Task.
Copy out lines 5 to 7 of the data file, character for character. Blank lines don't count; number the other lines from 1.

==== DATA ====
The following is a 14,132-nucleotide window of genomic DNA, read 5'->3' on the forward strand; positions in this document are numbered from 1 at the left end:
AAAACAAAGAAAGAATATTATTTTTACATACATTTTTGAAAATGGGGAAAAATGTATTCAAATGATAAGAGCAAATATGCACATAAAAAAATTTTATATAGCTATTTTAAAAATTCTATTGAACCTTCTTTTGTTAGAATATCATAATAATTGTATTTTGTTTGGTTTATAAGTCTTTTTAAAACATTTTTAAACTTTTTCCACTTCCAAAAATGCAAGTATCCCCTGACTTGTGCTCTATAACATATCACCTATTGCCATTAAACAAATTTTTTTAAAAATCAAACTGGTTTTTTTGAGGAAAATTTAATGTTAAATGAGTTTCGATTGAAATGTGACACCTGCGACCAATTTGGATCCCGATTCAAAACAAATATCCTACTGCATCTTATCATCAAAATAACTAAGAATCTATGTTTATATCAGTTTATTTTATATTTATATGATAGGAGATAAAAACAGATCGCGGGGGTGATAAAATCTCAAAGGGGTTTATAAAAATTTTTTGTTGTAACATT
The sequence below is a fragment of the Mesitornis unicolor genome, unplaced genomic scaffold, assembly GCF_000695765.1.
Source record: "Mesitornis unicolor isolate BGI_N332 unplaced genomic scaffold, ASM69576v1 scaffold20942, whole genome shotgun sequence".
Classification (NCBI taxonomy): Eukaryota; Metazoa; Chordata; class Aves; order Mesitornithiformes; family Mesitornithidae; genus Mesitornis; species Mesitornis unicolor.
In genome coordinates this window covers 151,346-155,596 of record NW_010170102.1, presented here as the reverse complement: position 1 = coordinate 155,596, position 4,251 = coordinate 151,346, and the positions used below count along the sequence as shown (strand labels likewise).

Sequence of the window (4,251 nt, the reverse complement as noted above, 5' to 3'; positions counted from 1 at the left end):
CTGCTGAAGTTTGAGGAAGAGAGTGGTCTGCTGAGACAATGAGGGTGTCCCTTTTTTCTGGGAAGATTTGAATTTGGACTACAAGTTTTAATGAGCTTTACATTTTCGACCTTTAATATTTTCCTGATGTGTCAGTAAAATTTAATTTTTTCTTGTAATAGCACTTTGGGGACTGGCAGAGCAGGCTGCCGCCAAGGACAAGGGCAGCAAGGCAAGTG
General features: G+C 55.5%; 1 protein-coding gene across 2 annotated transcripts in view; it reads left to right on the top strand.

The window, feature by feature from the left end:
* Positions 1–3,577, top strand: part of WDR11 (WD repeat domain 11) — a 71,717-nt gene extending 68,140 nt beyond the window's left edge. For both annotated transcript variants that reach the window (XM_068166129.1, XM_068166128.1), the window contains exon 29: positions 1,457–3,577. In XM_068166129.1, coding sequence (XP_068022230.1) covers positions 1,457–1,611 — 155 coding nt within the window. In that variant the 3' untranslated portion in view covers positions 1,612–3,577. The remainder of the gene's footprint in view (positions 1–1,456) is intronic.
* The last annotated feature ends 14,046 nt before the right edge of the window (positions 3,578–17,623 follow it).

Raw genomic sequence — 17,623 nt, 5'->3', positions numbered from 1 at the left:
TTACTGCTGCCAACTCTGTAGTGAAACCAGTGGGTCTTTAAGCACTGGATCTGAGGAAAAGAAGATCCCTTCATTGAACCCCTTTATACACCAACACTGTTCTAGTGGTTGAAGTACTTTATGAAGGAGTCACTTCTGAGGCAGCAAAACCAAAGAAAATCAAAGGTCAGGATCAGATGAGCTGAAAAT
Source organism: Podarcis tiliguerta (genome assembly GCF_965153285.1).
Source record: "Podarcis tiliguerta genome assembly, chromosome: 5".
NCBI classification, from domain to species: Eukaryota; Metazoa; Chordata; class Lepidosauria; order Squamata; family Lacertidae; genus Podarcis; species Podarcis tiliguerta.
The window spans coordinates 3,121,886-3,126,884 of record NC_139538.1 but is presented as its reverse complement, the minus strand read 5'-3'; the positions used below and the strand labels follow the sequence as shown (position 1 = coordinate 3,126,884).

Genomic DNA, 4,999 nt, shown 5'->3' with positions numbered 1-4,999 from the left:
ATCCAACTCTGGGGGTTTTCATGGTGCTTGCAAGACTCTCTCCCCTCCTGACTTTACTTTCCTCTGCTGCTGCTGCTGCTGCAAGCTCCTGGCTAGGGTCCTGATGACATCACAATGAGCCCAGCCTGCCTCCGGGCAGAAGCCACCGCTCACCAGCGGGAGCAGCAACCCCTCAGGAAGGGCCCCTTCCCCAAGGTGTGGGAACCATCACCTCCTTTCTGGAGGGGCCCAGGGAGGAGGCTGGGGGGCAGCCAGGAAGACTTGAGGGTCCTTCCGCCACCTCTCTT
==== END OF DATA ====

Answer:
Classification (NCBI taxonomy): Eukaryota; Metazoa; Chordata; class Aves; order Mesitornithiformes; family Mesitornithidae; genus Mesitornis; species Mesitornis unicolor.
In genome coordinates this window covers 151,346-155,596 of record NW_010170102.1, presented here as the reverse complement: position 1 = coordinate 155,596, position 4,251 = coordinate 151,346, and the positions used below count along the sequence as shown (strand labels likewise).

Sequence of the window (4,251 nt, the reverse complement as noted above, 5' to 3'; positions counted from 1 at the left end):